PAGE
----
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Eskenazi Museum of Art reopens after three years of renovations



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IU students, Bloomington residents and guests attend the Ekenazi reopening Nov. 7 at the Eskenazi Museum of Art. The museum reopened after undergoing renovations. Izzy Myszak Buy Photos

Crowds milled about the Sidney and Lois Eskenazi Museum of Art in puffed winter jackets after coming inside from a cold evening Nov. 7. An orange glow filtered from tea lights lining the sides of staircases as live acoustic music spilled from the balcony into the expansive lobby. 

The museum originally opened in 1941 after collaborations between Herman B Wells and professor of fine arts Henry Radford Hope worked to assemble a varied art collection. For the past three years, the museum has been closed to the public for a complete $30 million renovation.

While located in the heart of IU’s campus off of E. 7th Street, the grand reopening drew a crowd beyond the campus bounds. 

“The first year I was here the museum was closed, and it’s been closed until now,” Miggy Torres, a recent music composition masters graduate, said. “I’ve been really excited about coming here since I found out it was a thing. It’s sort of been on my calendar for the last two years.”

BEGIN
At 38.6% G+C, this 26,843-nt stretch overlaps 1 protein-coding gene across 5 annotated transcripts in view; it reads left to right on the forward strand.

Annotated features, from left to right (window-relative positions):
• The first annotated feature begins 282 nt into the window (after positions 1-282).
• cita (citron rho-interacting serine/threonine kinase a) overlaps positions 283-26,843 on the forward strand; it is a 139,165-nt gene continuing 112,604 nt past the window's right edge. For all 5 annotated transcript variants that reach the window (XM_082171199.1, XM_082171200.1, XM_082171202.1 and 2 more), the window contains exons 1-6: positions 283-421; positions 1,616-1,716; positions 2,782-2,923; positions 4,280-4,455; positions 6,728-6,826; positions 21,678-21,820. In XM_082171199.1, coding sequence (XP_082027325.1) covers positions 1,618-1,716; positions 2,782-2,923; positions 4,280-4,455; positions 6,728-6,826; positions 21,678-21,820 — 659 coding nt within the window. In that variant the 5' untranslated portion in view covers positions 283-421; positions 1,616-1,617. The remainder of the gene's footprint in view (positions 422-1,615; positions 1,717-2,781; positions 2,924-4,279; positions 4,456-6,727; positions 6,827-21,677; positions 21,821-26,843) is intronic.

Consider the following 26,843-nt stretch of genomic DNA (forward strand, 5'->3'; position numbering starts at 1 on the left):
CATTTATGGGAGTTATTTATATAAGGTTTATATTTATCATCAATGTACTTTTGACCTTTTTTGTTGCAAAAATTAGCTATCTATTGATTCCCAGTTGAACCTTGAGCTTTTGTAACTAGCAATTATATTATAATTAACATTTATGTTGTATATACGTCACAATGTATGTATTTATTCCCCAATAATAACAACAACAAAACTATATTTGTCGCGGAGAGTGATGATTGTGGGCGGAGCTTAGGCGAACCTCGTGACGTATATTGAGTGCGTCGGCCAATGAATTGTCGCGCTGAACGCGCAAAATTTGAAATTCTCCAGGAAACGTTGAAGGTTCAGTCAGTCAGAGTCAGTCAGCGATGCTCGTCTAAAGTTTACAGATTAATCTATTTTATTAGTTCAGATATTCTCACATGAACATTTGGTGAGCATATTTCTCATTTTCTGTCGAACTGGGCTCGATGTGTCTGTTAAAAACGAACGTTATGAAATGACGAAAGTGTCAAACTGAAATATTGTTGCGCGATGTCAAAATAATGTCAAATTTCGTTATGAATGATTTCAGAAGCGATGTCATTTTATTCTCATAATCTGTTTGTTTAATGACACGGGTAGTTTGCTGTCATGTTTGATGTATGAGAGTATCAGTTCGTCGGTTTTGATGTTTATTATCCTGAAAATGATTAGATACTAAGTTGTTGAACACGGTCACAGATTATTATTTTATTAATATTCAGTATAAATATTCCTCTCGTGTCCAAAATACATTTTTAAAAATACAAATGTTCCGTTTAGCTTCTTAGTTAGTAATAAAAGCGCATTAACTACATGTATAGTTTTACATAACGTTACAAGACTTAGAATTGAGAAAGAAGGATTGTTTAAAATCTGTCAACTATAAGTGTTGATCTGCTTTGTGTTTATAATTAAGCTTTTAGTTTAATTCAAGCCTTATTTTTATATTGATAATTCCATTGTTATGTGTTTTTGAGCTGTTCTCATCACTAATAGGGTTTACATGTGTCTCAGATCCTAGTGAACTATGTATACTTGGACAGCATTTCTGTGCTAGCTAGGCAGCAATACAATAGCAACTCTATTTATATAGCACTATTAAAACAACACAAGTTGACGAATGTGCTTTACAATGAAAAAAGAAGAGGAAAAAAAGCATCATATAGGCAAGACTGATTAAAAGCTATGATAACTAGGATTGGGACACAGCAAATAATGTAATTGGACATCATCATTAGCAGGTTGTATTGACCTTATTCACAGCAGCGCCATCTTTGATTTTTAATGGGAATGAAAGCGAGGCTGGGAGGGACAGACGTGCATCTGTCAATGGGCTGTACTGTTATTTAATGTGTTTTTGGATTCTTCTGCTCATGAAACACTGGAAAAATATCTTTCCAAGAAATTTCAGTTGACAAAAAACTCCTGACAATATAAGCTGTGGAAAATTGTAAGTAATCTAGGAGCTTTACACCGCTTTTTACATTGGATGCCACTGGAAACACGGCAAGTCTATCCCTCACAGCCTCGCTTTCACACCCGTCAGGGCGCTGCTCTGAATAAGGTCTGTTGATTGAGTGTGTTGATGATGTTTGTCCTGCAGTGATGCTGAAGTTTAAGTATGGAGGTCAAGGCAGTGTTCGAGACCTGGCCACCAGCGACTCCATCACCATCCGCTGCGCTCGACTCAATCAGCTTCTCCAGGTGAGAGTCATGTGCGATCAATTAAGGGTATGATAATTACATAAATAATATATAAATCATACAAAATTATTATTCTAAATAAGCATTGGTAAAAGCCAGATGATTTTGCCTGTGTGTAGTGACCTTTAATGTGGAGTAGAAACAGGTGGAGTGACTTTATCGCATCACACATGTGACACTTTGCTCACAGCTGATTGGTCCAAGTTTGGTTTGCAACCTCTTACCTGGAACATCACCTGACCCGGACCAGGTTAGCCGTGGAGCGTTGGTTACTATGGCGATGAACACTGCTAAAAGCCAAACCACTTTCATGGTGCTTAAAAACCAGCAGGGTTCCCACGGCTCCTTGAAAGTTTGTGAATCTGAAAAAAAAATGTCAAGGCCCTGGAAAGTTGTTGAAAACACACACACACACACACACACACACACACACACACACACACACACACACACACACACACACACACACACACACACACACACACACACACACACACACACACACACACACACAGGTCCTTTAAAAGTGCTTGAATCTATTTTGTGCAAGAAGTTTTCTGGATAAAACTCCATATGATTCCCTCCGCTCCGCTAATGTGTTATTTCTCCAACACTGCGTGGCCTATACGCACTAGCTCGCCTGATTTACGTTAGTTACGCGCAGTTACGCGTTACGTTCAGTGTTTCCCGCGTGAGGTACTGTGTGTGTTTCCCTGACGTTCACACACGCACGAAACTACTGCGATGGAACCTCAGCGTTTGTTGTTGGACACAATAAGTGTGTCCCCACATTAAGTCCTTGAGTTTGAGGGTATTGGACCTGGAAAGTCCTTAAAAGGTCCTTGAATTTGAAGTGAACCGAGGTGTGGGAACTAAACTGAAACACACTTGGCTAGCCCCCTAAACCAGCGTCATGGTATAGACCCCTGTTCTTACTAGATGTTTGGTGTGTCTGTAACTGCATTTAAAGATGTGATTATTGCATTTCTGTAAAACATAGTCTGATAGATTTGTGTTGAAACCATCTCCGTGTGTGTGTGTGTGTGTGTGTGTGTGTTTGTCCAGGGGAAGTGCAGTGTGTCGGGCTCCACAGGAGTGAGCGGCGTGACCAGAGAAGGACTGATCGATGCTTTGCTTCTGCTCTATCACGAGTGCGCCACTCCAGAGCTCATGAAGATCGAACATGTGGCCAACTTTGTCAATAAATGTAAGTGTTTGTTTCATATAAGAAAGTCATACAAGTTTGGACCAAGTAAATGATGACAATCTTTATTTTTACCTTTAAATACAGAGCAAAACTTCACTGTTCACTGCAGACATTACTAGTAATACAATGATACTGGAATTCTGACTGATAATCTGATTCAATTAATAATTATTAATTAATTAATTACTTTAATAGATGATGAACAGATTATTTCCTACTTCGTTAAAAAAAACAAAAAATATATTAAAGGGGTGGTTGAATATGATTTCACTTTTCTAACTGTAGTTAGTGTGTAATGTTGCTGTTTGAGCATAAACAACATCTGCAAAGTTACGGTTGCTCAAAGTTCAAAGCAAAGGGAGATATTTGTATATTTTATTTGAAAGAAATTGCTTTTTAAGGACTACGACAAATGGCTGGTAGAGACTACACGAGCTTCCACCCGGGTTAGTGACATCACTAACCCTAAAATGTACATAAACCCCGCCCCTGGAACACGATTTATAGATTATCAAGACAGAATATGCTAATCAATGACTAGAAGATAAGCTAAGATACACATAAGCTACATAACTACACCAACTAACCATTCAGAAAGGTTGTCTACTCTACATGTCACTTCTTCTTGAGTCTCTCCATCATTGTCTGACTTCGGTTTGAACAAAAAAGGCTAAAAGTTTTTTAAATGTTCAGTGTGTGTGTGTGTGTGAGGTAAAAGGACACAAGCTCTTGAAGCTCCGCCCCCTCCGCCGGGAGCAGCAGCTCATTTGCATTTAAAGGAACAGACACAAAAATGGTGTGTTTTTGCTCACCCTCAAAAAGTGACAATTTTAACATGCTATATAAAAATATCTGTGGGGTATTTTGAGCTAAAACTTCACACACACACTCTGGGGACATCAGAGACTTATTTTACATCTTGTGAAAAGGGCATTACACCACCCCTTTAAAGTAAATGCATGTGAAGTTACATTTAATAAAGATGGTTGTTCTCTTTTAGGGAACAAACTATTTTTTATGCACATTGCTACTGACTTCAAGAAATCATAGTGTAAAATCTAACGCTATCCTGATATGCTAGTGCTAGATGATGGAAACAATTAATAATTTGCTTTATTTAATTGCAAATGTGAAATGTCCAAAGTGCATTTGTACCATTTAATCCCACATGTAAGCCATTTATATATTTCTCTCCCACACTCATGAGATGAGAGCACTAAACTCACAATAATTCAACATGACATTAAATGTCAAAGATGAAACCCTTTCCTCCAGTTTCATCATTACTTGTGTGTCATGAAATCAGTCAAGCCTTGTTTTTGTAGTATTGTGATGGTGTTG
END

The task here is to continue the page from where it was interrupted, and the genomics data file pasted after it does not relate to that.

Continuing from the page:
The museum has released several photos of its interior before the grand reopening. However, the first official opening began at 4 p.m. Thursday. Museum admission is free to the public due to the philanthropic donations from Sidney and Lois Eskenazi given in 2016 for the renovations. 

“They’ve posted some nice pictures on their Instagram, so it’s been really cool seeing some previews of what the inside of the museum looks like,” Torres said. “It seems a lot bigger than I realized it was.” 

Several brief tours were offered throughout the event and “Celebratory Faces,” as described by the museum, graced the exhibits. Master’s students decorated the faces and outfits of bachelor’s students to correspond with various artworks.

In addition, an organized scavenger hunt was available to all attendees. A “Poetry-on-Demand” workshop provided a space where guests could request a poem of their choice. 

There are eight exhibits dispersed among the three, open-air floors of the building.

“It would be cool to do some sort of musical collaboration here,” Torres said. “It’s so resonant out there, and I feel like it’s really cool space to make art in general, especially because there’s a lot of open space.”

The night concluded with a performance of “Oh What a Night” covered by the group Another Road in the atrium

“Watching the sunset from inside here is so beautiful,” Torres said. “Every time you walk into a gallery and spend some time in there and then walk back out, the lighting has changed so it’s like you’re seeing the whole thing for the first time.”

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